• Visionary Villain: Snarlbeak is one, as he wants the Forerunner relics that possibly lead to the Astral Cutlass of Kig-Yar legend to forcibly tear control from the ruling Pirate Queen clans and name himself the first Pirate King, and dragging the entire Kig-Yar race into privateer status with the Covenant, as he intends to take advantage of the power vacuum he recognizes is quickly forming with the destruction of Halo shaking the Prophets' faith in the Sangheili to put his race on top.
  • We ARE Struggling Together: Shepard is faced with an extremely unenviable helping of this. The humans don't trust Zek's pirates or Varvok due to their prior hatred of humans, and for Varvok, the feeling is mutual. Zek has no ill will towards humans, but isn't above leaving out crucial details to further his own hidden agendas, and some of the Jackals are willing to play with tensions if they can profit off the side. Between the humans themselves, the Marines and Army hate the ODSTs due to the latter's mutiny attempt at the end of the previous fic, while many ODSTs (i.e. the ones that were more loyal to Silva) see the rest of the UNSC soldiers and Marines as traitors and sellouts for willingly cooperating with aliens. Most of said ODSTs in turn have a rather frosty relationship with their new CO, Lieutenant McKay, who tried to reason with Major Silva and then sided with the anti-mutiny Marines when he blew her off.
    • Another helping of this happens when the Halo survivors try to get the third Forerunner MacGuffin from a planet inhabited by people who fled the UNSC after the Covenant destroyed their world. Turns out they clashed with and killed a bunch of military personnel and hijacked their cargo transport to do it, and Haverson is legally obligated to take their leadership back to Earth to face prosecution, pushing Shepard's Guile Hero cred to its limits.
  • Wretched Hive: The Hollow, a hollowed out moon inhabited by all sorts of Kig-Yar pirates, criminals, and similarly disreputable folk.

The Adventures of the Lucen: The VykurCorp Conspiracy and Buzzard Buccaneer Radio contain the following tropes:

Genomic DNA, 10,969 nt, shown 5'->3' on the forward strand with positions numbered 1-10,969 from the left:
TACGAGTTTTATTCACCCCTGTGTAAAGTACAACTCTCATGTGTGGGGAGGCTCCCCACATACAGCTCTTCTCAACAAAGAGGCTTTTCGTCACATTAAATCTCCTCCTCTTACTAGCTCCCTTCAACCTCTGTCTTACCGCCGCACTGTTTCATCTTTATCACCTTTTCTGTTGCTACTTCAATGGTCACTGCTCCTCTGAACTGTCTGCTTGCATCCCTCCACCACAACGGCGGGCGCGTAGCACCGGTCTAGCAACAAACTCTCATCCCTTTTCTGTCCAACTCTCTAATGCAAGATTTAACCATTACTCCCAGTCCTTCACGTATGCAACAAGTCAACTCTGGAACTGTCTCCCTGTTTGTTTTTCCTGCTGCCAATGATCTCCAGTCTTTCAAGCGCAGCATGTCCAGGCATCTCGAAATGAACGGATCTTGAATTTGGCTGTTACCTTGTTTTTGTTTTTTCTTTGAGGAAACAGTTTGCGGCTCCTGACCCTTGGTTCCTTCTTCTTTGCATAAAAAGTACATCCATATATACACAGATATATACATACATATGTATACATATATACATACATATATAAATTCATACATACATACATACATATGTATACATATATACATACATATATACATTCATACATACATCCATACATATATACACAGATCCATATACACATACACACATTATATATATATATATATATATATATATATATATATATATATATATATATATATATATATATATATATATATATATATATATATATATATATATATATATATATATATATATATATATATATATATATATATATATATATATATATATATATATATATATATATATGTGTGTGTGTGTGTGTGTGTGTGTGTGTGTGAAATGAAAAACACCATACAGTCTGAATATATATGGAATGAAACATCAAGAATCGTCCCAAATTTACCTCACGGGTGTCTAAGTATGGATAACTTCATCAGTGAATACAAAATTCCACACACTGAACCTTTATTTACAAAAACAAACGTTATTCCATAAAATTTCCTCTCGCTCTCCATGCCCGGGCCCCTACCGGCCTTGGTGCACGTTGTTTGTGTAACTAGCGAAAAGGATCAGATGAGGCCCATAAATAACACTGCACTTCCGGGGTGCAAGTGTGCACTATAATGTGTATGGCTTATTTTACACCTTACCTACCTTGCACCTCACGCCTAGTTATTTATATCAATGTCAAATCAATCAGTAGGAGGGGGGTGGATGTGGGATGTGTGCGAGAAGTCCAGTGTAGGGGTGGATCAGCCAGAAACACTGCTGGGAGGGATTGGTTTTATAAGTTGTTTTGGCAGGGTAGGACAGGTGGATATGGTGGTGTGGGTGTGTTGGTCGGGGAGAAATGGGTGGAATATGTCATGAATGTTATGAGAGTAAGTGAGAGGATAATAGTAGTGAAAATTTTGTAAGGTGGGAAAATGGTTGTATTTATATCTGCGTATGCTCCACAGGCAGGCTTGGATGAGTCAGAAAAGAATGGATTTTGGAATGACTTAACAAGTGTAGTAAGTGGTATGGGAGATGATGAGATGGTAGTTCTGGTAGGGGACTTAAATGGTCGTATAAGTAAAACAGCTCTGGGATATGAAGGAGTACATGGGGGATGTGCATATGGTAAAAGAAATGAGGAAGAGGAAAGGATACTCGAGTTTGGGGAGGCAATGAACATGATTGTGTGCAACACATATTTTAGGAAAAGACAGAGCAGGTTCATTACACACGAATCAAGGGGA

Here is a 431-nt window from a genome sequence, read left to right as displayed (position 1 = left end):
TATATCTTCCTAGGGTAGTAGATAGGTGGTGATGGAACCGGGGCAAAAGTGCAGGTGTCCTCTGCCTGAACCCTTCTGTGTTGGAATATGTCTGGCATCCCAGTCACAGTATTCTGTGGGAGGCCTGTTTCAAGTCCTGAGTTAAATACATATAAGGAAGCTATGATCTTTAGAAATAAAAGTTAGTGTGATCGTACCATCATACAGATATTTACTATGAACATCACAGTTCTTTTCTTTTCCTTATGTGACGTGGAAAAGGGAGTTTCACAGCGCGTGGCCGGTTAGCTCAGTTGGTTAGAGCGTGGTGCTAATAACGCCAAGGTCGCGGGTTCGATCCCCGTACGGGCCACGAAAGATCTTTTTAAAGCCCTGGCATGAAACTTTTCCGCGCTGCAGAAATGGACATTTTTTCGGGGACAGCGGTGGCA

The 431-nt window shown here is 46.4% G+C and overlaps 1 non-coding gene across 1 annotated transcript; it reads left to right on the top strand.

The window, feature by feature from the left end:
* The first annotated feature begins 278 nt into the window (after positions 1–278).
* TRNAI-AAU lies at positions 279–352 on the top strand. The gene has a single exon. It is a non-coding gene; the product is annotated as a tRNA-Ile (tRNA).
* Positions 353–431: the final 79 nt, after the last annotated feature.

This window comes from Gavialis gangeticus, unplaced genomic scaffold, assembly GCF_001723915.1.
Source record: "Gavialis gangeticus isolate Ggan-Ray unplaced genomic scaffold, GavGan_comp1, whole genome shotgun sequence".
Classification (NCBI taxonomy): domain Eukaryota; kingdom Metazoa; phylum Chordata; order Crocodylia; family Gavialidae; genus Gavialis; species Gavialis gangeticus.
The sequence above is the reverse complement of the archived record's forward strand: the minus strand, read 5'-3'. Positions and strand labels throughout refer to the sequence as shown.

• A.I. Is a Crapshoot: The Singular is the end result of what remains of the heretical Geth (who allied with Sovereign and slaughtered thousands, if not millions of organics) and a Covenant AI (already in late-stage rampancy and just as dedicated to the mission of killing anything that doesn't follow the Covenant, but especially humanity) merging their damaged programming together into a singular being. There was little hope of it being anything other than an organic-hating AI out to enact mass genocide across the galaxy.
  • The Bus Came Back: The heretical Geth return in the form of The Singular, which are the fusion of what remained of the heretical Geth after Shepard destroyed them all that managed to escape the virus and merged with a Covenant AI.
  • Call-Back: Remember that Covenant raid on a Salarian lab back in Guilty Sparks mentioned by Major Kirrahe? Well, Liara and company finally get around to finding out just what they stole. It's a biological agent that was originally designed as a pesticide against a special type of invasive insect, but what the creators didn't expect it to do was attack the insect's amino acids. Said amino acids were dextro-based, meaning the salarians inadvertently created a possible bioweapon against turians and quarians that would only target them.
  • The Cameo: Though Locklear is Demoted to Extra in the main story, he's one of the first humans to call the titular station in Buzzard Buccaneer Radio.
  • Colonel Badass: Nel's father, Colonel Tiveriux Hygilius Catonis, admits that he prefers being a scientist with a test tube rather than a soldier with a gun, but he proves he has Nerves of Steel on the battlefield and in the interrogation room and can hold his own in a firefight.